In Euclidean geometry, rectification, also known as critical truncation or complete-truncation is the process of truncating a polytope by marking the midpoints of all its edges, and cutting off its vertices at those points. The resulting polytope will be bounded by vertex figure facets and the rectified facets of the original polytope.

Geometric graph theory in the broader sense is a large and amorphous subfield of graph theory, concerned with graphs defined by geometric means. In a stricter sense, geometric graph theory studies combinatorial and geometric properties of geometric graphs, meaning graphs drawn in the Euclidean plane with possibly intersecting straight-line edges, and topological graphs, where the edges are allowed to be arbitrary continuous curves connecting the vertices, thus it is "the theory of geometric and topological graphs". Geometric graphs are also known as spatial networks.

In geometry, a polytope of dimension 3 or higher is isohedral or face-transitive when all its faces are the same. More specifically, all faces must be not merely congruent but must be transitive, i.e. must lie within the same symmetry orbit. In other words, for any faces A and B, there must be a symmetry of the entire solid by rotations and reflections that maps A onto B. For this reason, convex isohedral polyhedra are the shapes that will make fair dice.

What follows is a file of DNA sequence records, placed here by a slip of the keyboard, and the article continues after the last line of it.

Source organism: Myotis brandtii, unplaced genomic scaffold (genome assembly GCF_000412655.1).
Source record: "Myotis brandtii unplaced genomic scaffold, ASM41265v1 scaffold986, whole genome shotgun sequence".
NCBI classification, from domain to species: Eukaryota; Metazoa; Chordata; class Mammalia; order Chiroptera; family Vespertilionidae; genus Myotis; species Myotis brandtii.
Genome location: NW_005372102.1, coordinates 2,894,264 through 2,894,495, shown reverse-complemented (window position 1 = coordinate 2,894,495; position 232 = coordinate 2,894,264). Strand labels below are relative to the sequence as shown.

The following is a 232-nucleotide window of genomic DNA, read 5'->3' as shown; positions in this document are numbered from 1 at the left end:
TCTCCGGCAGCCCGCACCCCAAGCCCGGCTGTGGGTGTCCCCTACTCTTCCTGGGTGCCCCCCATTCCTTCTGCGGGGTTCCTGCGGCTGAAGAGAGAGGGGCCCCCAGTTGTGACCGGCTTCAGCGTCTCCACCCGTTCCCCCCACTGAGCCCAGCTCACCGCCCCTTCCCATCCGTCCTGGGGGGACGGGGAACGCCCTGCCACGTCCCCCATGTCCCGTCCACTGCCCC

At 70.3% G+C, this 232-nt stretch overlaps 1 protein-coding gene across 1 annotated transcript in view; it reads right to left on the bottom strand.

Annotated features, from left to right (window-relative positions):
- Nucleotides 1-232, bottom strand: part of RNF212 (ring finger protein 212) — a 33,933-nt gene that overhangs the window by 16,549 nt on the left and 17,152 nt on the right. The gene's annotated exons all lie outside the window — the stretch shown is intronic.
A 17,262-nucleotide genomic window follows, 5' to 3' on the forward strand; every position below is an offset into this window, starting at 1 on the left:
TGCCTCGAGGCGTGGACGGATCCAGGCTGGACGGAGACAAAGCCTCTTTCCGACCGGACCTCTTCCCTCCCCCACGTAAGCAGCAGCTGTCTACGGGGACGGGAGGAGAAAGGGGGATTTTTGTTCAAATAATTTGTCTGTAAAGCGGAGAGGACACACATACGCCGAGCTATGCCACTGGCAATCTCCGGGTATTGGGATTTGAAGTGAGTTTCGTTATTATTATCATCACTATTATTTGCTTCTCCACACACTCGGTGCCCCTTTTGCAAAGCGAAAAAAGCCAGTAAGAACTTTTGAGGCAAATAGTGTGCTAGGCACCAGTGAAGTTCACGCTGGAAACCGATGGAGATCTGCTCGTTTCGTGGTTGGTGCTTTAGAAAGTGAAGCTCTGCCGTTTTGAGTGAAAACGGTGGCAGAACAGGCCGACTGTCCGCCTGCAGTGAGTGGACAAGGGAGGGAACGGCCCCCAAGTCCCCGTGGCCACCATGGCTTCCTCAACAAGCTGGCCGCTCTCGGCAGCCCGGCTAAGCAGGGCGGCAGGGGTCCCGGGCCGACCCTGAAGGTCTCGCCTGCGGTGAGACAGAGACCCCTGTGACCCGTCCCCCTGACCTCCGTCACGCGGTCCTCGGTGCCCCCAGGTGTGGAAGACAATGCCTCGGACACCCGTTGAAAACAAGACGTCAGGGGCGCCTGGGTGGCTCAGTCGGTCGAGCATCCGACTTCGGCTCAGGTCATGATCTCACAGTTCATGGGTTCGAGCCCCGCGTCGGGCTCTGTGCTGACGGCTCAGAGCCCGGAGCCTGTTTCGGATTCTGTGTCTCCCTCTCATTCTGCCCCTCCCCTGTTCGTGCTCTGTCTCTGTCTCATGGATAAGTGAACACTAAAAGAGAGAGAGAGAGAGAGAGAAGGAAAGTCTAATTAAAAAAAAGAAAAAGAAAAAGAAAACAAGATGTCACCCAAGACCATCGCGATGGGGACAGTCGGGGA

In geometry, a Schlegel diagram is a projection of a polytope from into through a point just outside one of its facets. The resulting entity is a polytopal subdivision of the facet in that, together with the original facet, is combinatorially equivalent to the original polytope. The diagram is named for Victor Schlegel, who in 1886 introduced this tool for studying combinatorial and topological properties of polytopes. In dimension 3, a Schlegel diagram is a projection of a polyhedron into a plane figure; in dimension 4, it is a projection of a 4-polytope to 3-space. As such, Schlegel diagrams are commonly used as a means of visualizing four-dimensional polytopes.

In geometry, a vertex, often denoted by letters such as , , , , is a point where two or more curves, lines, or edges meet. As a consequence of this definition, the point where two lines meet to form an angle and the corners of polygons and polyhedra are vertices.

Polyhedral combinatorics is a branch of mathematics, within combinatorics and discrete geometry, that studies the problems of counting and describing the faces of convex polyhedra and higher-dimensional convex polytopes.